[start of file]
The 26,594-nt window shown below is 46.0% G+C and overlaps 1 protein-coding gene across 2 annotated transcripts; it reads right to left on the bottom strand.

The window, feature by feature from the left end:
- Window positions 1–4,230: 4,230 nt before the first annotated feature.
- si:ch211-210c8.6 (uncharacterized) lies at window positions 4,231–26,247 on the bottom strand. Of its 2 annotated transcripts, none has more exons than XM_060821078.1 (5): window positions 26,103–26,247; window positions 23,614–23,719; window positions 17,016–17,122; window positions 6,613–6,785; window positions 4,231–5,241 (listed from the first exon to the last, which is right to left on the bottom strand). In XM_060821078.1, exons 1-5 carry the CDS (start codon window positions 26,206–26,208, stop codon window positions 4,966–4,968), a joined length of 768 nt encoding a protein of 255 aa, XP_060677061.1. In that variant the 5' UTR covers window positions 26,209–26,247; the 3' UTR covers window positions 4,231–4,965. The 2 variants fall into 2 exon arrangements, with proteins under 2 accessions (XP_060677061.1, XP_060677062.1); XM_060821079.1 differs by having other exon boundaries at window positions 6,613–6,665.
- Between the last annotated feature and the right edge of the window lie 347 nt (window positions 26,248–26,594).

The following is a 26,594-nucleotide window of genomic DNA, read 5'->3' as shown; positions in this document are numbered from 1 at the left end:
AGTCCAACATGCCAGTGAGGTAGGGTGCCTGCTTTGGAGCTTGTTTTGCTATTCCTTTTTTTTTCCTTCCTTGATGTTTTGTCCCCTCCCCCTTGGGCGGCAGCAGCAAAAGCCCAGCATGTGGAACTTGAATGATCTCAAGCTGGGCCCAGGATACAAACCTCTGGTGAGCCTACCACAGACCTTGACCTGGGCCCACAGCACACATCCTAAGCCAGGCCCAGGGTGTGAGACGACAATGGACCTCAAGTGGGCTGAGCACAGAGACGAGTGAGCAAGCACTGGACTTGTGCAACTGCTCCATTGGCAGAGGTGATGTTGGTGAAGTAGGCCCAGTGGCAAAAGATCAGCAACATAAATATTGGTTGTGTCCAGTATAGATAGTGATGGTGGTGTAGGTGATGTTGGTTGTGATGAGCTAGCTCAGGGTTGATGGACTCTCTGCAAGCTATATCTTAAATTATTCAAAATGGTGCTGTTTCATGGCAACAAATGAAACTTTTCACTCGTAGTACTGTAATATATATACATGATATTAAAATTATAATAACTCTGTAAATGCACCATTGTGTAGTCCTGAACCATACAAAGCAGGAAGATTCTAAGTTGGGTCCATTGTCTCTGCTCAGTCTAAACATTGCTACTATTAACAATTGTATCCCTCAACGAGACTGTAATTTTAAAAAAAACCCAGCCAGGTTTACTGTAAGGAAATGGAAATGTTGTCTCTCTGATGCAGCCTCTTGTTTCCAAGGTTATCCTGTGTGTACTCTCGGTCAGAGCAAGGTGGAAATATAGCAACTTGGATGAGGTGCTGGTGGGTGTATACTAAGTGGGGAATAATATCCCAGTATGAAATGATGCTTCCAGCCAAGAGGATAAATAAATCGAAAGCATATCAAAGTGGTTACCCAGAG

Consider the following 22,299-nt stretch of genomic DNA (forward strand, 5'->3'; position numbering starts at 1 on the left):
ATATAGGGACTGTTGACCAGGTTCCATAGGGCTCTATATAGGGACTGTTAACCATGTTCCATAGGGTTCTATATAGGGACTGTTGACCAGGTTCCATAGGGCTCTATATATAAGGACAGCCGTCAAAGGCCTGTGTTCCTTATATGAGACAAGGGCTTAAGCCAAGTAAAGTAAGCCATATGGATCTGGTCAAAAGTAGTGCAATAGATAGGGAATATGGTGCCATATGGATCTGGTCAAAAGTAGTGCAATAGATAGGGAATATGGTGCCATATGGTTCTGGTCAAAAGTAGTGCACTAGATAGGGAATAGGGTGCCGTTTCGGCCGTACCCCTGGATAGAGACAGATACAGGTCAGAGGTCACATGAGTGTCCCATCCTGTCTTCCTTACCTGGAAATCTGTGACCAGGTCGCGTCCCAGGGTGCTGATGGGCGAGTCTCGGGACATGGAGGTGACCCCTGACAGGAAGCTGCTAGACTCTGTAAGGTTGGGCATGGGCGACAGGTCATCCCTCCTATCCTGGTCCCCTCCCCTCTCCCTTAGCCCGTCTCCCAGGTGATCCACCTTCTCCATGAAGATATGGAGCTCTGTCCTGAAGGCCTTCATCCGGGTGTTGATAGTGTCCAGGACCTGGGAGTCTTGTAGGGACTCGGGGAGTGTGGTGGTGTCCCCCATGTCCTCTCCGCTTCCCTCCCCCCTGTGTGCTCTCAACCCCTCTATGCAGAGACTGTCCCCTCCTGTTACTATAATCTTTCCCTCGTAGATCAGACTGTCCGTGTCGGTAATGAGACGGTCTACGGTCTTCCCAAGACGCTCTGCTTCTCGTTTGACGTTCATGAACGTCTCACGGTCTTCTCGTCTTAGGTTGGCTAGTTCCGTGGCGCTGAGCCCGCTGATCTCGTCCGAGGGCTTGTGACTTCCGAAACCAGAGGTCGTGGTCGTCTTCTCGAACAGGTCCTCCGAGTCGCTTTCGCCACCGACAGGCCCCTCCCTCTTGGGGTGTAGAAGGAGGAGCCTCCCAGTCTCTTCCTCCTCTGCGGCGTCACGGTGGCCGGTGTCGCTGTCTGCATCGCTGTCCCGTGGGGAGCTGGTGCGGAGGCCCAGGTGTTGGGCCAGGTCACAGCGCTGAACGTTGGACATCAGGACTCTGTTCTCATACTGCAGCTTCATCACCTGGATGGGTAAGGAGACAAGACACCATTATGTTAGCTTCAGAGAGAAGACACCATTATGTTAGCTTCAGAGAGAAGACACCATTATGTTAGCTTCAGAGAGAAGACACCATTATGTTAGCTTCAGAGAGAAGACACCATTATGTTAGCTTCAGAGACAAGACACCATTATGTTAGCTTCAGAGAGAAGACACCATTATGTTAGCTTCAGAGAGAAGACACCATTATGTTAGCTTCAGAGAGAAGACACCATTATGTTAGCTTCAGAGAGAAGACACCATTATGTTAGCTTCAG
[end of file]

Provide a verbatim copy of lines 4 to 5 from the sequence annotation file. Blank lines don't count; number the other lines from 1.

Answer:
- si:ch211-210c8.6 (uncharacterized) lies at window positions 4,231–26,247 on the bottom strand. Of its 2 annotated transcripts, none has more exons than XM_060821078.1 (5): window positions 26,103–26,247; window positions 23,614–23,719; window positions 17,016–17,122; window positions 6,613–6,785; window positions 4,231–5,241 (listed from the first exon to the last, which is right to left on the bottom strand). In XM_060821078.1, exons 1-5 carry the CDS (start codon window positions 26,206–26,208, stop codon window positions 4,966–4,968), a joined length of 768 nt encoding a protein of 255 aa, XP_060677061.1. In that variant the 5' UTR covers window positions 26,209–26,247; the 3' UTR covers window positions 4,231–4,965. The 2 variants fall into 2 exon arrangements, with proteins under 2 accessions (XP_060677061.1, XP_060677062.1); XM_060821079.1 differs by having other exon boundaries at window positions 6,613–6,665.
- Between the last annotated feature and the right edge of the window lie 347 nt (window positions 26,248–26,594).